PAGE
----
How To Disable Ads in Firefox’s New Tab Page – rendition #193

If you haven’t noticed, the latest Firefox version includes multiple ads in its new tab page. Whenever you open a new tab, you will see something like this:

firefox ads

It seems every tech writer and his dog has posted advice on how to get rid of these ads, hence the note of sarcasm added onto the main title of this article. Trouble is, what they are proposing does NOT work!

Here’s the advice:

When you open a new tab in Firefox, you’ll see a cog icon at the top right hand corner of the page. Click on that icon to access the relative options menu:

FF menu

You’ll see that “Enhanced” mode, which is set to display the ads, is enabled by default.

Now, to disable the ads, choose either the “Classic” or “Blank” options. The “Classic” option reverts the new tabs page to the appearance of previous Firefox versions. The “Blank” option is just that, blank.

Here’s the problem:

While the “Blank” options works just fine, selecting the “Classic” option does not get rid of the ads. In fact, in my Firefox, there is no discernible difference between “Enhanced” and “Classic” modes.

Here’s the rub:

Every single article I’ve come across proffering this advice has received numerous comments from Firefox users stating that selecting “Classic” does not get rid of the ads – yet, this exact same advice has been replicated over and over across multiple sites.

So, do these writers actually test their own advice before posting it, or is it in fact not their own advice but merely being copied from post to post?

While I am prepared to concede that there may be instances where changing to the “Classic” setting might actually get rid of the ads, I find it difficult to believe that it has worked for every single tech writer who posted this advice, yet not for the vast majority of Firefox users who tried it… that would make for a highly unlikely coincidence.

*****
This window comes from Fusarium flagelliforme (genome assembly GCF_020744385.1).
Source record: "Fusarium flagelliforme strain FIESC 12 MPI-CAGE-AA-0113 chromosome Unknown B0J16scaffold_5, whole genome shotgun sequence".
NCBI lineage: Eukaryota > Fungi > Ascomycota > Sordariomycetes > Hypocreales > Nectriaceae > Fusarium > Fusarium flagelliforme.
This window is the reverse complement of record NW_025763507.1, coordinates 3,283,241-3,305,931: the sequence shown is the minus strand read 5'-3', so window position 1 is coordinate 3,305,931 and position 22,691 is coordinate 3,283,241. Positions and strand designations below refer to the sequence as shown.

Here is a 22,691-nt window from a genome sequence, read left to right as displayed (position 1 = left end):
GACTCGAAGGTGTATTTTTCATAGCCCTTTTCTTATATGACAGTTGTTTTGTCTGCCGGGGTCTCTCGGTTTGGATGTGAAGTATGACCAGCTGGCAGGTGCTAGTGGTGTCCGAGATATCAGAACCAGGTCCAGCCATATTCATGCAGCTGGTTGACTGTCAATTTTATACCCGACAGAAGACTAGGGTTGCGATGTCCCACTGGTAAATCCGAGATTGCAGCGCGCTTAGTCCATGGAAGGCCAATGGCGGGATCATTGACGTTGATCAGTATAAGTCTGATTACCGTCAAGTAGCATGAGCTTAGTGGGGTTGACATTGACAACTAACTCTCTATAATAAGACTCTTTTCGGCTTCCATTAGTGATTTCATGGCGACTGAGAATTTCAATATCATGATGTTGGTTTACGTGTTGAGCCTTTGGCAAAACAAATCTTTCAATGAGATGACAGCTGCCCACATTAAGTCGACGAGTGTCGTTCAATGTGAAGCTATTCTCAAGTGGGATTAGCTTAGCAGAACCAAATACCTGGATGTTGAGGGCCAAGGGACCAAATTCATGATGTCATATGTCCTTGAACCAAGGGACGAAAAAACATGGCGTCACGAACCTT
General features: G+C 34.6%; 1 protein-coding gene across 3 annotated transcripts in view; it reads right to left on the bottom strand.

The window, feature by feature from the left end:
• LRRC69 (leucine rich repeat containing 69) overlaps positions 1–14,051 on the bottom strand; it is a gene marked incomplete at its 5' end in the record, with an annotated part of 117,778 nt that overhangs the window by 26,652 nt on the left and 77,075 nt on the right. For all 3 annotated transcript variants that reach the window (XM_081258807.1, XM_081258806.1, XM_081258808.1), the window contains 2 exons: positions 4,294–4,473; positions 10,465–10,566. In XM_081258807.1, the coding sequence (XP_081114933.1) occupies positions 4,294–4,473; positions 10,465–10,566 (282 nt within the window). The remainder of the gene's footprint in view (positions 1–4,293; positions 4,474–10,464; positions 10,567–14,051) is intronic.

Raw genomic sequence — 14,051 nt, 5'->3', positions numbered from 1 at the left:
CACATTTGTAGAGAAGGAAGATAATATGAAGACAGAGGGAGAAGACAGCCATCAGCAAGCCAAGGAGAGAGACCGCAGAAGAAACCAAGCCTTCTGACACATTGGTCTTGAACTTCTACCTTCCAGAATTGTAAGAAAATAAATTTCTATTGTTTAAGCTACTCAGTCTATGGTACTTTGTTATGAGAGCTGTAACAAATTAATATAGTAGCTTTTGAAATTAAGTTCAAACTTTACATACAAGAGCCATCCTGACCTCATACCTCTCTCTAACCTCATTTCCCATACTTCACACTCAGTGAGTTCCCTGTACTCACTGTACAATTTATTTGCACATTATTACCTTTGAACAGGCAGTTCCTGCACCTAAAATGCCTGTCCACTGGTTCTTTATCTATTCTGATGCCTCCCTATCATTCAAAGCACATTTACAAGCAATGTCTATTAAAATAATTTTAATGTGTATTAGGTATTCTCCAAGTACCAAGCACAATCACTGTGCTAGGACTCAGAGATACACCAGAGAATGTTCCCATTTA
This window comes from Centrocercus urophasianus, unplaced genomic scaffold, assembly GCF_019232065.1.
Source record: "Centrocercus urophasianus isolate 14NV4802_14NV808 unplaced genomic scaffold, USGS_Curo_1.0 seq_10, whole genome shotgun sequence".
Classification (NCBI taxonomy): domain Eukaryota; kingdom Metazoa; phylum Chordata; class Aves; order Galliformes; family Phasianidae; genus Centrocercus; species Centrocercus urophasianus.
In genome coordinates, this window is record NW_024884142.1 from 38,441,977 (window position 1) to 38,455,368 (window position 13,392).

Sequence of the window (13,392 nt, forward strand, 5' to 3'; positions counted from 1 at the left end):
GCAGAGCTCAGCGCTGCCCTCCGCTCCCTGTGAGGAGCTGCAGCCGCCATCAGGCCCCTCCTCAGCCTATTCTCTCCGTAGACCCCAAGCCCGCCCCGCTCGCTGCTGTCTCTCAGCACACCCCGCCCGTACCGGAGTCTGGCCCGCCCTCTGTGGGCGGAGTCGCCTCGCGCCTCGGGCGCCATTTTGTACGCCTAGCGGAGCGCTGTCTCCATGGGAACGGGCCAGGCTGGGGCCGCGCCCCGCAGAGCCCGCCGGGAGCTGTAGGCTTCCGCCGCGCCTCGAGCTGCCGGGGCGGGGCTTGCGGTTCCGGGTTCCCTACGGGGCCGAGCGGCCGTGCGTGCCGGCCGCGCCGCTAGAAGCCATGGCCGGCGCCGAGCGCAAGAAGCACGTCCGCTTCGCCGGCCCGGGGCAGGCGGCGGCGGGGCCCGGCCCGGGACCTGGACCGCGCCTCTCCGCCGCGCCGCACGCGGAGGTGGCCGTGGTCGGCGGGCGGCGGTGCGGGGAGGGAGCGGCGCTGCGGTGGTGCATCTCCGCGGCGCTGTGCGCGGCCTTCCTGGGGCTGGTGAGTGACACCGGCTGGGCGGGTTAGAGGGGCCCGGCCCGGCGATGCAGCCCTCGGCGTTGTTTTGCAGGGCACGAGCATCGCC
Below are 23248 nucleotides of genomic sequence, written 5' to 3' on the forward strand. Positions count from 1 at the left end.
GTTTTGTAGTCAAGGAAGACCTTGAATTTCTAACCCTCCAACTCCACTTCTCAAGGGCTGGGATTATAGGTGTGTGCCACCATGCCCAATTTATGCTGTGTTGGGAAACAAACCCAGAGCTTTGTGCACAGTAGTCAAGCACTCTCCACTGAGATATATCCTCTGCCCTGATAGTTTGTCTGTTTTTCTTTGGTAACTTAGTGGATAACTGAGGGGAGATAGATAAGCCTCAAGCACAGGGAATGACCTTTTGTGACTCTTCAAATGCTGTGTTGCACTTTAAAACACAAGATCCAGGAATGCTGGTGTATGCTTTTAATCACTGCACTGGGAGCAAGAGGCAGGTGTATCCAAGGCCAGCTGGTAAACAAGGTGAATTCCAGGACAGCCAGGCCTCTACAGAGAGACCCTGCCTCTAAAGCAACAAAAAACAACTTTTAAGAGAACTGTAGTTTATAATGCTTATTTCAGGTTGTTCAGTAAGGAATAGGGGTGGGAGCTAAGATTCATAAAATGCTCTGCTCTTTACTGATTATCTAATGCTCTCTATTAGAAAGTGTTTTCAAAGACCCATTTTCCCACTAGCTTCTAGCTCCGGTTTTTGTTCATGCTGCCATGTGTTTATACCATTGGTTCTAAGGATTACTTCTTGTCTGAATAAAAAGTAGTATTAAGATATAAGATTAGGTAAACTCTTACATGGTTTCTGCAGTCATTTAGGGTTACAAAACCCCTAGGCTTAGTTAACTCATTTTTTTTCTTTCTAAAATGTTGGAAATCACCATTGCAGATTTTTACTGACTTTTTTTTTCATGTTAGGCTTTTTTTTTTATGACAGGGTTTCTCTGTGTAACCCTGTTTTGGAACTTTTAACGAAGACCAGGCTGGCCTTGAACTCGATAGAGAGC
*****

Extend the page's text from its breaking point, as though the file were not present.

There is no doubt that the tech writing arena is overcrowded, anyone with even an ounce of tech savvy can just start up a blog and call themselves “experts”. From there, it’s simply a matter of joining the sheep who copy, plagiarize, replicate – whatever you want to call it – other peoples’ work.

I guess, in the end, it’s up to you, the readers, to discern just who is who and which is which.


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About the Author

Jim Hillier

Jim is the resident freeware aficionado at DCT. A computer veteran with 30+ years experience who first started writing about computers and tech back in the days when freeware was actually free. His first computer was a TRS-80 in the 1980s, he progressed through the Commodore series of computers before moving to PCs in the 1990s. Now retired (aka an old geezer), Jim retains his passion for all things tech and still enjoys building and repairing computers for a select clientele... as well as writing for DCT, of course.

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